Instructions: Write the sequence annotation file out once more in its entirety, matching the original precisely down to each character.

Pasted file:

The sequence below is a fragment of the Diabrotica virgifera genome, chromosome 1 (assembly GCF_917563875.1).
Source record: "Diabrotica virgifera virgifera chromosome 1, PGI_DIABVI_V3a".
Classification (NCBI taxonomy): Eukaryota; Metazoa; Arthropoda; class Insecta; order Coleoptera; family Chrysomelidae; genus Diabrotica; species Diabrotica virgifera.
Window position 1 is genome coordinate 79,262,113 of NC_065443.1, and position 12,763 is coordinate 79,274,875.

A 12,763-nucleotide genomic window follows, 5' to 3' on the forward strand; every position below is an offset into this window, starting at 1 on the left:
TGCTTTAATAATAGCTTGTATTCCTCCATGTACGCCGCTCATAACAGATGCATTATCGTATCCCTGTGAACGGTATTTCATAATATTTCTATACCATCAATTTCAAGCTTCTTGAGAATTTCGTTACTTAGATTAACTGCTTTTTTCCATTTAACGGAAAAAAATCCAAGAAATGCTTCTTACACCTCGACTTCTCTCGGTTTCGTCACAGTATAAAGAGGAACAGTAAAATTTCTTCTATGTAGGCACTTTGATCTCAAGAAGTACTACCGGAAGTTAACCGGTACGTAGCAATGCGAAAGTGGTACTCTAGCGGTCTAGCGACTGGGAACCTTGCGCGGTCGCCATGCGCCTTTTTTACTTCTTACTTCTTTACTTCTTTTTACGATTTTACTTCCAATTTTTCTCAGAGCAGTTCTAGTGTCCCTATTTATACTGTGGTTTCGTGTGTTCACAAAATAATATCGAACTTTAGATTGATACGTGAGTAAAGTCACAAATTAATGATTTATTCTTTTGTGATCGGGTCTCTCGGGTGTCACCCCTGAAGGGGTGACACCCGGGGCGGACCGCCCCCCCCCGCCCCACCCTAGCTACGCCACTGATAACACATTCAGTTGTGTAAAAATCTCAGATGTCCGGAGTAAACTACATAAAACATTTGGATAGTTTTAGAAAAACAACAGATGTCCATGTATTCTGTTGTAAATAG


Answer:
The sequence below is a fragment of the Diabrotica virgifera genome, chromosome 1 (assembly GCF_917563875.1).
Source record: "Diabrotica virgifera virgifera chromosome 1, PGI_DIABVI_V3a".
Classification (NCBI taxonomy): Eukaryota; Metazoa; Arthropoda; class Insecta; order Coleoptera; family Chrysomelidae; genus Diabrotica; species Diabrotica virgifera.
Window position 1 is genome coordinate 79,262,113 of NC_065443.1, and position 12,763 is coordinate 79,274,875.

A 12,763-nucleotide genomic window follows, 5' to 3' on the forward strand; every position below is an offset into this window, starting at 1 on the left:
TGCTTTAATAATAGCTTGTATTCCTCCATGTACGCCGCTCATAACAGATGCATTATCGTATCCCTGTGAACGGTATTTCATAATATTTCTATACCATCAATTTCAAGCTTCTTGAGAATTTCGTTACTTAGATTAACTGCTTTTTTCCATTTAACGGAAAAAAATCCAAGAAATGCTTCTTACACCTCGACTTCTCTCGGTTTCGTCACAGTATAAAGAGGAACAGTAAAATTTCTTCTATGTAGGCACTTTGATCTCAAGAAGTACTACCGGAAGTTAACCGGTACGTAGCAATGCGAAAGTGGTACTCTAGCGGTCTAGCGACTGGGAACCTTGCGCGGTCGCCATGCGCCTTTTTTACTTCTTACTTCTTTACTTCTTTTTACGATTTTACTTCCAATTTTTCTCAGAGCAGTTCTAGTGTCCCTATTTATACTGTGGTTTCGTGTGTTCACAAAATAATATCGAACTTTAGATTGATACGTGAGTAAAGTCACAAATTAATGATTTATTCTTTTGTGATCGGGTCTCTCGGGTGTCACCCCTGAAGGGGTGACACCCGGGGCGGACCGCCCCCCCCCGCCCCACCCTAGCTACGCCACTGATAACACATTCAGTTGTGTAAAAATCTCAGATGTCCGGAGTAAACTACATAAAACATTTGGATAGTTTTAGAAAAACAACAGATGTCCATGTATTCTGTTGTAAATAG